If it fits and doesn’t break, you’ll get about twenty hours’ worth of protection out of it. Then you’ll have to buy another one.  The cost of replacing it adds up over time, but for the price, you can’t ask much more than this.

  • It’s disposable
  • It’s disposable
  • Can’t be returned
  • No eye protection

Buyer’s Guide

Some of these respirators will qualify for free shipping, but others won’t.  The disposable one(s) most likely will not qualify.  But since they are disposable you might need to get more than one, especially if you’re working on a big project.  Buying more than one disposable respirator might set you up to qualify for free shipping, at which point it becomes a pretty good deal.

If you only need one disposable respirator, it might be cheaper to purchase it at a local hardware or paint store.  Even if you have to pay sales tax, it still might be cheaper than paying for online shipping.

What makes a good respirator?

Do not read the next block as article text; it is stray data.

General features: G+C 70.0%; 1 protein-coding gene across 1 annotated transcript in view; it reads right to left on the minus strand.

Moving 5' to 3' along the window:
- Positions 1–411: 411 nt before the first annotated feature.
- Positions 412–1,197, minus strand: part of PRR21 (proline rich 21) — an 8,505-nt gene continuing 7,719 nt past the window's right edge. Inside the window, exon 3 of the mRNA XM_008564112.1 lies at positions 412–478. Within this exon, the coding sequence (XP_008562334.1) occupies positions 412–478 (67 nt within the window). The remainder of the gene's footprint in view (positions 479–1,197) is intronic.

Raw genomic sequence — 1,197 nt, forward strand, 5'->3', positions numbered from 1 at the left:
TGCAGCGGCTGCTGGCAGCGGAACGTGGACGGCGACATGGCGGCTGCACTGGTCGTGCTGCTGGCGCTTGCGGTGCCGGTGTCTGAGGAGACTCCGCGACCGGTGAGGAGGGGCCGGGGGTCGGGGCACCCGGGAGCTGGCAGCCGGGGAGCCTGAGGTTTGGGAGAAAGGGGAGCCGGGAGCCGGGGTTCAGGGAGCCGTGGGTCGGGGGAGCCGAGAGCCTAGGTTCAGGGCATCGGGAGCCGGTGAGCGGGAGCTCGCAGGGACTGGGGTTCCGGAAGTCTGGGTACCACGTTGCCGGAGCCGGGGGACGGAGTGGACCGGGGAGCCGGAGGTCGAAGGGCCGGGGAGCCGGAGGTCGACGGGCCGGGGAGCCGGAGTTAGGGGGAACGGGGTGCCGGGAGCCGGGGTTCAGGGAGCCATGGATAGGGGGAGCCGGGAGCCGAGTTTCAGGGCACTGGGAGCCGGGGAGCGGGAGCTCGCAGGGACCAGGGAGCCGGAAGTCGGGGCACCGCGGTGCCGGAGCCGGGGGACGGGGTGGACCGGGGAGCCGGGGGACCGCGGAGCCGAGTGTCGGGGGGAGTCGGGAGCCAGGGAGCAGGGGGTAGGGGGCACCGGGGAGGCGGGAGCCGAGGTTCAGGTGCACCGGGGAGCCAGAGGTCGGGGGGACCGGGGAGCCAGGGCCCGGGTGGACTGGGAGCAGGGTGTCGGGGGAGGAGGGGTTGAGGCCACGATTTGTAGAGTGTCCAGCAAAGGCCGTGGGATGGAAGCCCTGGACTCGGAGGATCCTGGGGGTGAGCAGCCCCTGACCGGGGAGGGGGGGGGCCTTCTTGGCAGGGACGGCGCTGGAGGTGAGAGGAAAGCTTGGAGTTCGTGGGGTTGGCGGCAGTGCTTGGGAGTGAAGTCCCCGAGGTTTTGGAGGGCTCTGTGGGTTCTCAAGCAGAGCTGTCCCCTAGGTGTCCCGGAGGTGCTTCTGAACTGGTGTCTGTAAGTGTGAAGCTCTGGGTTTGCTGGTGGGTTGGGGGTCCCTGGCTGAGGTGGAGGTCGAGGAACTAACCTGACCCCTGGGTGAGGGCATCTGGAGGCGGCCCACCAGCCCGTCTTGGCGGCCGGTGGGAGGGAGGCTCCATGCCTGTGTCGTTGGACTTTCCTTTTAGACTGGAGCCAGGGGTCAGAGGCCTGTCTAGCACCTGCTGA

This is a good question that doesn’t have one answer for everyone.  The reason is that there are so many different kinds of projects where you might need different levels of protection.

A simple sanding or woodworking project doesn’t need the cost and impact of a full-face respirator.  That’s like bringing a Maserati to a go-cart race.  It’s overkill.

On the other hand, if you’re spray painting an inside room, or a whole house (including the ceiling), a disposable mask isn’t going to cut the mustard.  Paint fumes will fill the air, getting into both your lungs and eyes.  You’ll need something that will protect them.  You’ll need to wear a respirator that will last for the whole project, one that has replaceable filters.

A good respirator is one that protects you from the normal side effects of the project you’re working on.  Depending on what you’re doing, you might need to have more than one kind of respirator.

Tips when buying

Make sure you keep your receipt, especially if you’re buying online.  If you’re buying in person from a local store, you know exactly what you’re getting because you’ve got it in your hand when you walk up to the checkout counter.  But online is different.

Far too commonly, people buy one thing online, only to receive a different model or something else entirely.  Even the best retail websites do this—probably more often than you think.